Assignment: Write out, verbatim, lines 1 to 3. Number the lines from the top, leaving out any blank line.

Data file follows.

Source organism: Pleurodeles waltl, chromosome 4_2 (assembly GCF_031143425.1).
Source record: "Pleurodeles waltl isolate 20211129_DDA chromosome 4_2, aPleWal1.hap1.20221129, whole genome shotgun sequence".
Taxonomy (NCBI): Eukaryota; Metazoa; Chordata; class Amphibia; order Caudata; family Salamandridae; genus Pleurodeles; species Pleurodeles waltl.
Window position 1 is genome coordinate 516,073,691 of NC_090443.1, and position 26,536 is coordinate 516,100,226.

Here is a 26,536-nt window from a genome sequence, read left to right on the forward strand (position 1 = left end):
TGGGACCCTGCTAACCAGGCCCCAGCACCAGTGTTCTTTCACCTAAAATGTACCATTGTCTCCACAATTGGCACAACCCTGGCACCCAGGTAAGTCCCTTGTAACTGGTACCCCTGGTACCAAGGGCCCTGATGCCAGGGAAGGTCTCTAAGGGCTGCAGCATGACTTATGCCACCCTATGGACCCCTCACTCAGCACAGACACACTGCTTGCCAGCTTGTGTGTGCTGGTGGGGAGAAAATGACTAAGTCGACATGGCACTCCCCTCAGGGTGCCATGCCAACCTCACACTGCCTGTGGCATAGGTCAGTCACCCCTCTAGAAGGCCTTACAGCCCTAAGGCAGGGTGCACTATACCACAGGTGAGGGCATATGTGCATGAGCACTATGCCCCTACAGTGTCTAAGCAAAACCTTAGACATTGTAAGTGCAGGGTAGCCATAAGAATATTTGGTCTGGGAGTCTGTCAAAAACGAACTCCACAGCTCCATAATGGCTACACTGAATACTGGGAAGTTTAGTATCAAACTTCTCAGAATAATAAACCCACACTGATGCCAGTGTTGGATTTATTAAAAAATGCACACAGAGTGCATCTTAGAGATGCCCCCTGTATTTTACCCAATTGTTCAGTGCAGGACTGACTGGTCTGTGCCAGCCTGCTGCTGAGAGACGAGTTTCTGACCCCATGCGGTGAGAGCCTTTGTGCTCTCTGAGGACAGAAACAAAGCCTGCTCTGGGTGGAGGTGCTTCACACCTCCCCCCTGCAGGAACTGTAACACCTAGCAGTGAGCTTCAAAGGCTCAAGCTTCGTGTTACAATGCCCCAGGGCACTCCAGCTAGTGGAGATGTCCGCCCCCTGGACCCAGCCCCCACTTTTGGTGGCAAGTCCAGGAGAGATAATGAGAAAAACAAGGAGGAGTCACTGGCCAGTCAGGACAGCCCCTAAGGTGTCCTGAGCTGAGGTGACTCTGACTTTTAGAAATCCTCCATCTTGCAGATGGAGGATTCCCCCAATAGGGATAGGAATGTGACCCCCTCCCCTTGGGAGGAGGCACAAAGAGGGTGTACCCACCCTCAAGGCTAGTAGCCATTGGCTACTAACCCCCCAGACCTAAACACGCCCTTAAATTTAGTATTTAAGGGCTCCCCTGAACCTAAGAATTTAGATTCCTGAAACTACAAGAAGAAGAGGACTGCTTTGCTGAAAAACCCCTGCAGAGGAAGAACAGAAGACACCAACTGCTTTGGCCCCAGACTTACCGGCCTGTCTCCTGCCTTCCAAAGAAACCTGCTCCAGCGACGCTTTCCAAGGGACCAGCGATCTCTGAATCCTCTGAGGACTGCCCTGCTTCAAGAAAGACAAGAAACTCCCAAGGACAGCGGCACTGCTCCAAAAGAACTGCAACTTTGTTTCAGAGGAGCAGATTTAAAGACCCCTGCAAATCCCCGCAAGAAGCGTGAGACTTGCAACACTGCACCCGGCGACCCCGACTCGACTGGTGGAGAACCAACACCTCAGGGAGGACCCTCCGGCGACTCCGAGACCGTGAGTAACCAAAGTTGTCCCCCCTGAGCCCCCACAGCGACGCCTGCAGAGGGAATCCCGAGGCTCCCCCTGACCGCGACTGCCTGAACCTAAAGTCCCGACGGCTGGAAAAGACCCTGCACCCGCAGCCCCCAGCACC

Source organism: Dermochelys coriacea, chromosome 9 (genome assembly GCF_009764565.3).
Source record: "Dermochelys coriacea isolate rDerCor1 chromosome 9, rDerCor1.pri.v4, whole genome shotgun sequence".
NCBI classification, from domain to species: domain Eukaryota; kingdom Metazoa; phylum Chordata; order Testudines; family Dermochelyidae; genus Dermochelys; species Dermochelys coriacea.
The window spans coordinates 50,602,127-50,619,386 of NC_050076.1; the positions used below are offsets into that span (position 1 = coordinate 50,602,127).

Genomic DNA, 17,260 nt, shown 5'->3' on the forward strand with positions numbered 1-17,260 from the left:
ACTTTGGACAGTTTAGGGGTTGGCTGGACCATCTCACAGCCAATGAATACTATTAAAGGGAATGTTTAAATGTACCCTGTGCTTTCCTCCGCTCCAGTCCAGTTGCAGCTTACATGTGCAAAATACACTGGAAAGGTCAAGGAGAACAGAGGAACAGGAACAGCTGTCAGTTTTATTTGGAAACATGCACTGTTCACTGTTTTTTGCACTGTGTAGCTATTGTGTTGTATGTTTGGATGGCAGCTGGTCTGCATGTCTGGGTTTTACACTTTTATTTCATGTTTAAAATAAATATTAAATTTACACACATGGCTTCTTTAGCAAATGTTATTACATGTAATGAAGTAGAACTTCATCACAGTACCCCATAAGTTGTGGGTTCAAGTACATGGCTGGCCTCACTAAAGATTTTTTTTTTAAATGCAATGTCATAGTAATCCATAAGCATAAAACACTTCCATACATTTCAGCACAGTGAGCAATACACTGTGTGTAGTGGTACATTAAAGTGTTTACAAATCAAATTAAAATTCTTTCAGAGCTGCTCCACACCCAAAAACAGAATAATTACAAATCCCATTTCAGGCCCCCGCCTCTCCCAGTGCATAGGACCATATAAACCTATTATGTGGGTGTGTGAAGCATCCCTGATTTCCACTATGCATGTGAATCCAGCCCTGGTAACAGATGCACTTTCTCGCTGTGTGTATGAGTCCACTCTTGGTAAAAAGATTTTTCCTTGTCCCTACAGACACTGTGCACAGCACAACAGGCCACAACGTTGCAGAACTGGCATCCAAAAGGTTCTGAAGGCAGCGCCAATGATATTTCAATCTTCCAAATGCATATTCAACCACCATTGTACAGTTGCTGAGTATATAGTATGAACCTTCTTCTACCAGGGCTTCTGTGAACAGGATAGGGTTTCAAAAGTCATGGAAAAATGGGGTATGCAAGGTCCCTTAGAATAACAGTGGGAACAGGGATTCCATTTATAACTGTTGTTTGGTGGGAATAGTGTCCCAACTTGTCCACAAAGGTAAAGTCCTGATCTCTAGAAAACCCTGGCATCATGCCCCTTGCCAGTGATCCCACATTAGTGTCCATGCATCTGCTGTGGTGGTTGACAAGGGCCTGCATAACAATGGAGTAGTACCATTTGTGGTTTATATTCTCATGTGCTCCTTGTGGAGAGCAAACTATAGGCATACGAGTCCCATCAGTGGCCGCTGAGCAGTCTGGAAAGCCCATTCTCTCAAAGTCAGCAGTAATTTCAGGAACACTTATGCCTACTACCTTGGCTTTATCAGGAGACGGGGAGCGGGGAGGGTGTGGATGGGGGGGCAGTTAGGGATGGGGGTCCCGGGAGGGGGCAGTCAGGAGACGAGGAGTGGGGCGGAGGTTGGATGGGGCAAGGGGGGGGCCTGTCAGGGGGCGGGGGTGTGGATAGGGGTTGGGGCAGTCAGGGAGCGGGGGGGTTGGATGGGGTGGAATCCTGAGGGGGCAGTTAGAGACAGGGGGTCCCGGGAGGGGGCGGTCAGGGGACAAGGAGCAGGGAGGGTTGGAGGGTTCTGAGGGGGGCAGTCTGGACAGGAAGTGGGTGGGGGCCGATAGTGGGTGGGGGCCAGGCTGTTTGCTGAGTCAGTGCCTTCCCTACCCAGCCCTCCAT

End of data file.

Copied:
Source organism: Pleurodeles waltl, chromosome 4_2 (assembly GCF_031143425.1).
Source record: "Pleurodeles waltl isolate 20211129_DDA chromosome 4_2, aPleWal1.hap1.20221129, whole genome shotgun sequence".
Taxonomy (NCBI): Eukaryota; Metazoa; Chordata; class Amphibia; order Caudata; family Salamandridae; genus Pleurodeles; species Pleurodeles waltl.